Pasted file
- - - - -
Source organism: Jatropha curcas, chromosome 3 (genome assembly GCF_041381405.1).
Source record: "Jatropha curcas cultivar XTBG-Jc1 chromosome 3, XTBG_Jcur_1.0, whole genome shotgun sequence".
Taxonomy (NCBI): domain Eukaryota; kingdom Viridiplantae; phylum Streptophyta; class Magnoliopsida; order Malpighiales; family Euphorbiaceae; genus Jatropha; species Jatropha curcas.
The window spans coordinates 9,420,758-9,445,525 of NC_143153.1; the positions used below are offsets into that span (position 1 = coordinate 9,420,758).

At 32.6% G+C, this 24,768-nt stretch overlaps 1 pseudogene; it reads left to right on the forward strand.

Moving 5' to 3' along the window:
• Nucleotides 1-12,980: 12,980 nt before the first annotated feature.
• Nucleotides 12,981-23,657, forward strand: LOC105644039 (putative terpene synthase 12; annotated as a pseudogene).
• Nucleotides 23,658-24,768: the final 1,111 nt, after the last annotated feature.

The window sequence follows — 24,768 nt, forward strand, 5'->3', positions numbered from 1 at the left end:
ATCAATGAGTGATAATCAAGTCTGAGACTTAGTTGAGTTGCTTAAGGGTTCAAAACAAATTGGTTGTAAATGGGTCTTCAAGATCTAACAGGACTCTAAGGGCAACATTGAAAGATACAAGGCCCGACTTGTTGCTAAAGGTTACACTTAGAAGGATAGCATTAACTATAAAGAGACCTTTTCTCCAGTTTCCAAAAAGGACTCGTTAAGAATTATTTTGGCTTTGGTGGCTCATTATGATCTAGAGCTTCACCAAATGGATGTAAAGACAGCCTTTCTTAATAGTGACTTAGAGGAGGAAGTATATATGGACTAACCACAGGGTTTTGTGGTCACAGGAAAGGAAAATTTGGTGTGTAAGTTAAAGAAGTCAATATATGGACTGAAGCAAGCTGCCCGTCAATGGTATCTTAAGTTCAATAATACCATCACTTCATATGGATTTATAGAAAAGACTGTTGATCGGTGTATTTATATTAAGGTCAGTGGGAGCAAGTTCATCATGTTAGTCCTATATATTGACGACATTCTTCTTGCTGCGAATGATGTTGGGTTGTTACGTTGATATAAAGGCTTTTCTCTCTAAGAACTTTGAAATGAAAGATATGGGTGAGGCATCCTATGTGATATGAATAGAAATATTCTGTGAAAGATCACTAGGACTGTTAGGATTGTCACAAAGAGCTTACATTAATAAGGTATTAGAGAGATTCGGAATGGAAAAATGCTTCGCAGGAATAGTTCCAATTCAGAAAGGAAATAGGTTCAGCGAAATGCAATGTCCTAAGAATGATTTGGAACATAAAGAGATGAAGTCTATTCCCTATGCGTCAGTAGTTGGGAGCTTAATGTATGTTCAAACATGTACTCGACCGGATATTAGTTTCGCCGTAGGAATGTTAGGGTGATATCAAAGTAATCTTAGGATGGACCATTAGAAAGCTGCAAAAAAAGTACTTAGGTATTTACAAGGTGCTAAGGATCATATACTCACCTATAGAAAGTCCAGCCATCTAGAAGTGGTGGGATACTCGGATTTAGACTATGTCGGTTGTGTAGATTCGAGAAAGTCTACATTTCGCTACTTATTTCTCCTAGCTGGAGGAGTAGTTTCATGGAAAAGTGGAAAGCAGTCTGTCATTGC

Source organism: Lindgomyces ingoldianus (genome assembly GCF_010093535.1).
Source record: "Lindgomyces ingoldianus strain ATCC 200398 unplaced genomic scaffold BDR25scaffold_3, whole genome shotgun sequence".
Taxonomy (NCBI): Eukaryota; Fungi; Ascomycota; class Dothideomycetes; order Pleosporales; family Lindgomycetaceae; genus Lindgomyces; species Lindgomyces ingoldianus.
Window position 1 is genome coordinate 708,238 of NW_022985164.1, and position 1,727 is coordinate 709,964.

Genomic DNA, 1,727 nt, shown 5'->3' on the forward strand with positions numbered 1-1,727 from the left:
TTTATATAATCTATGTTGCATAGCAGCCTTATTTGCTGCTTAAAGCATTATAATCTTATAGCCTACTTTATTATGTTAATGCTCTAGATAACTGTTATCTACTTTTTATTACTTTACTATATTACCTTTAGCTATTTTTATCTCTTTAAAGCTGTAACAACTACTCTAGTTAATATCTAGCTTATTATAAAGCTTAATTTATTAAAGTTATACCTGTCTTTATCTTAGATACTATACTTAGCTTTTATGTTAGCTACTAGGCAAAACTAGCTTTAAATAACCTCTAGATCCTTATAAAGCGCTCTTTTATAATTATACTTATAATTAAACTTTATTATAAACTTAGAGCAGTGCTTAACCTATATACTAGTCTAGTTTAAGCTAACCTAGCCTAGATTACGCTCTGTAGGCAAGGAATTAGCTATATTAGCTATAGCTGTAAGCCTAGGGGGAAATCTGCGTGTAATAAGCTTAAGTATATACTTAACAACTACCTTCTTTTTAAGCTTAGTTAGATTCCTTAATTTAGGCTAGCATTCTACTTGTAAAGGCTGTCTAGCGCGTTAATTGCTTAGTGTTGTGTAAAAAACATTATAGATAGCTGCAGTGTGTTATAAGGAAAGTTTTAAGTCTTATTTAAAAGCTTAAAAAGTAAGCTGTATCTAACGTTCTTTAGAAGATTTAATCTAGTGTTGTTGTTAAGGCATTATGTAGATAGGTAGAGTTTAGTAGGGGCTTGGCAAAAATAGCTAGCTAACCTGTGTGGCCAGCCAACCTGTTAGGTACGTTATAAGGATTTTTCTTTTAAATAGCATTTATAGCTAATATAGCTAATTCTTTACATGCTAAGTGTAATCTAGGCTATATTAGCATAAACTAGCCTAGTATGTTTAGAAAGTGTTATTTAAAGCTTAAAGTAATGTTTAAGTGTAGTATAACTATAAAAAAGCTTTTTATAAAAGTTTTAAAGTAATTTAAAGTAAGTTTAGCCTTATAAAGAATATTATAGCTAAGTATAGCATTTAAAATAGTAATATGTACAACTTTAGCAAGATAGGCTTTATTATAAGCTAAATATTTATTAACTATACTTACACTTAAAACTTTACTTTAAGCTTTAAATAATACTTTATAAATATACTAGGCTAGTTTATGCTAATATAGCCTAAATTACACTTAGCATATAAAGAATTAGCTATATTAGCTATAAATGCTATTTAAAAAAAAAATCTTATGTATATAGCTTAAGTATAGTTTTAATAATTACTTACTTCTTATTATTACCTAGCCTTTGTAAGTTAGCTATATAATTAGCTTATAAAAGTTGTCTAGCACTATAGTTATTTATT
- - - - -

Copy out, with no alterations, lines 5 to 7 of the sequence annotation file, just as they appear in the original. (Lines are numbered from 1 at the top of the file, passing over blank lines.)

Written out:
At 32.6% G+C, this 24,768-nt stretch overlaps 1 pseudogene; it reads left to right on the forward strand.

Moving 5' to 3' along the window:
• Nucleotides 1-12,980: 12,980 nt before the first annotated feature.